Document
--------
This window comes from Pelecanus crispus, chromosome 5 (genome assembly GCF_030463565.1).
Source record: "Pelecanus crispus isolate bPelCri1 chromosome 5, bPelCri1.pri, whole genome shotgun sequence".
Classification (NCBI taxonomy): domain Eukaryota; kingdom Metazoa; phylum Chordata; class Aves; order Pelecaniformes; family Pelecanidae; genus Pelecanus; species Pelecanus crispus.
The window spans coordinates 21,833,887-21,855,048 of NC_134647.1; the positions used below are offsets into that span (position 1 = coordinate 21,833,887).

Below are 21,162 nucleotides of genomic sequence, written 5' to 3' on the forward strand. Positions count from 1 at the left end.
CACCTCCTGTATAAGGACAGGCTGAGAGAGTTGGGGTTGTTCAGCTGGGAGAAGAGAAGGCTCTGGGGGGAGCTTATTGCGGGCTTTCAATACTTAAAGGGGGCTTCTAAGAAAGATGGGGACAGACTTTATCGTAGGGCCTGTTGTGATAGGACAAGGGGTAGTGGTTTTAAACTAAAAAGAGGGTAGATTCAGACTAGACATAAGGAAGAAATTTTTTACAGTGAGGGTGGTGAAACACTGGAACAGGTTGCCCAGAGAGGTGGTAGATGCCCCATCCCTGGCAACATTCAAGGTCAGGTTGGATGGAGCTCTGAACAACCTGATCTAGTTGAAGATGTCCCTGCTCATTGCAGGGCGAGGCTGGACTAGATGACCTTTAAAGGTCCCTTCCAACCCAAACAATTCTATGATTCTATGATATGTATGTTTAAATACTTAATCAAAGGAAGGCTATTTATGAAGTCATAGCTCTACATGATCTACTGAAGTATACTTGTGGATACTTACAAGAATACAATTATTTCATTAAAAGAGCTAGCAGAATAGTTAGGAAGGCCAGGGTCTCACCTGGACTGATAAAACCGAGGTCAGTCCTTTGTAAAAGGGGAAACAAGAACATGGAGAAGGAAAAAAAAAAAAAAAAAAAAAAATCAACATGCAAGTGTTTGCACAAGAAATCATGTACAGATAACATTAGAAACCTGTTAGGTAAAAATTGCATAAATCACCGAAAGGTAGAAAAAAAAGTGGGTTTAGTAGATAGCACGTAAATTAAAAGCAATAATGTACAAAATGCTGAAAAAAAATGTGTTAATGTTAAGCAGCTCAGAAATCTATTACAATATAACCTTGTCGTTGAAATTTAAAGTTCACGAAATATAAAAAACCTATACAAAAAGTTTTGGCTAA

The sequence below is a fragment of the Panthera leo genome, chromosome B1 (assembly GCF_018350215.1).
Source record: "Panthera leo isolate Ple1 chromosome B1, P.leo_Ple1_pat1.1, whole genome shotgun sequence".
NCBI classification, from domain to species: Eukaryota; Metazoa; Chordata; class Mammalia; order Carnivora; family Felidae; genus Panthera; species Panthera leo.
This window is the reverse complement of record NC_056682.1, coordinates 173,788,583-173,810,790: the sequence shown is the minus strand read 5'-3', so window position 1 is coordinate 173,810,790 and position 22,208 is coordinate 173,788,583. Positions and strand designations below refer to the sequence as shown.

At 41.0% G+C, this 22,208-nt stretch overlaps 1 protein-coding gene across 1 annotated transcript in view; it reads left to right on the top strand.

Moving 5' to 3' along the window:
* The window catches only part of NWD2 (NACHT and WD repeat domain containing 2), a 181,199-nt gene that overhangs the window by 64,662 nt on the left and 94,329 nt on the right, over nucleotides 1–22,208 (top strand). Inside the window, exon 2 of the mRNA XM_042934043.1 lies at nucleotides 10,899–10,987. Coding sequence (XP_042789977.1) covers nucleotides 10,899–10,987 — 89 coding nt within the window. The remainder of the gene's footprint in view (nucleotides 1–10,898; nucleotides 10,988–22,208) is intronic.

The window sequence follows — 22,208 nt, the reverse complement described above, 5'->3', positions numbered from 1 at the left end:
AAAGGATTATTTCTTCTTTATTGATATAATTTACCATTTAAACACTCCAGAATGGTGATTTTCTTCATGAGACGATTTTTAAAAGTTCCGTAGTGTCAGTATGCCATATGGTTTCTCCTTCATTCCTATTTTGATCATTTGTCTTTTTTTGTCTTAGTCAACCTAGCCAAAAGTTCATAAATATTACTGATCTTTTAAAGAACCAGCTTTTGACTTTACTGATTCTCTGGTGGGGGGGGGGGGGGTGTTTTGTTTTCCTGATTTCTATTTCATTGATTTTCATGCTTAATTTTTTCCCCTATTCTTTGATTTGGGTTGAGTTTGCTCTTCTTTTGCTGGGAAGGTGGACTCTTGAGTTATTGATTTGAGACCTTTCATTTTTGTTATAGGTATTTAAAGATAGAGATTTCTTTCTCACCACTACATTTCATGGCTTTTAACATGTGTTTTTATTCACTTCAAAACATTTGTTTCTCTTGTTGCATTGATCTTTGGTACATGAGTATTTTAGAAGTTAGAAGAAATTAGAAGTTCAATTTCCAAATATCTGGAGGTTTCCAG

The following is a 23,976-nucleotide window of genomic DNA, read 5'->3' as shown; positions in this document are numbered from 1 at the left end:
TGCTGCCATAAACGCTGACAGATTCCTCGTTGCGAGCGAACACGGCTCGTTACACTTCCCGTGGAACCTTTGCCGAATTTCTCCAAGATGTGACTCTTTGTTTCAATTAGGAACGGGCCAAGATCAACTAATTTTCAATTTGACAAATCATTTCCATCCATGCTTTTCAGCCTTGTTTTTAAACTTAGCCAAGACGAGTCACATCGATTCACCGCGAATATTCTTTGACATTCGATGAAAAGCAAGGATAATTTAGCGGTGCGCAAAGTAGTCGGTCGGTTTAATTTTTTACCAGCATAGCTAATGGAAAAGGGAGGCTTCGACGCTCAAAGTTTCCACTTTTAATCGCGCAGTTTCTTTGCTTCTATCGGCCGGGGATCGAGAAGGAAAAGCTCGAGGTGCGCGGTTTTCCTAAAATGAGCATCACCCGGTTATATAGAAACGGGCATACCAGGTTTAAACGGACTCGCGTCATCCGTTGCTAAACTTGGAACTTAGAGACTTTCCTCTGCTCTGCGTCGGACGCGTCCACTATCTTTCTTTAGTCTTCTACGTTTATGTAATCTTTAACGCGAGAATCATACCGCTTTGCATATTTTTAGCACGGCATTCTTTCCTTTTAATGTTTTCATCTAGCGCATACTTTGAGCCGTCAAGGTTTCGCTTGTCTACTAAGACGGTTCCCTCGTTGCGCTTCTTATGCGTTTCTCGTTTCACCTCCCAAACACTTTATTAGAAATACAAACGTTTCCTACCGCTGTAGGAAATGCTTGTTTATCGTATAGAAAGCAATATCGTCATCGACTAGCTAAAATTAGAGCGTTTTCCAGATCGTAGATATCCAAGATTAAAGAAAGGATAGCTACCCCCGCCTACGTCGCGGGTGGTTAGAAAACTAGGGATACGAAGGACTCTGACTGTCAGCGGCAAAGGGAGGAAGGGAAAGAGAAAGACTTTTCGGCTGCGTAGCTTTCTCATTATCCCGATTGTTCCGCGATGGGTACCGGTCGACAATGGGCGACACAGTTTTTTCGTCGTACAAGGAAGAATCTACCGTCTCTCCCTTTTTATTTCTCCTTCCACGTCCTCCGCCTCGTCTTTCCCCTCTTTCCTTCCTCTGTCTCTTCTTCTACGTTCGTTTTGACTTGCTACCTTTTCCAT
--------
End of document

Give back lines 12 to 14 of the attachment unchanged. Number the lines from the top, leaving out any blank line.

Moving 5' to 3' along the window:
* The window catches only part of NWD2 (NACHT and WD repeat domain containing 2), a 181,199-nt gene that overhangs the window by 64,662 nt on the left and 94,329 nt on the right, over nucleotides 1–22,208 (top strand). Inside the window, exon 2 of the mRNA XM_042934043.1 lies at nucleotides 10,899–10,987. Coding sequence (XP_042789977.1) covers nucleotides 10,899–10,987 — 89 coding nt within the window. The remainder of the gene's footprint in view (nucleotides 1–10,898; nucleotides 10,988–22,208) is intronic.

The window sequence follows — 22,208 nt, the reverse complement described above, 5'->3', positions numbered from 1 at the left end: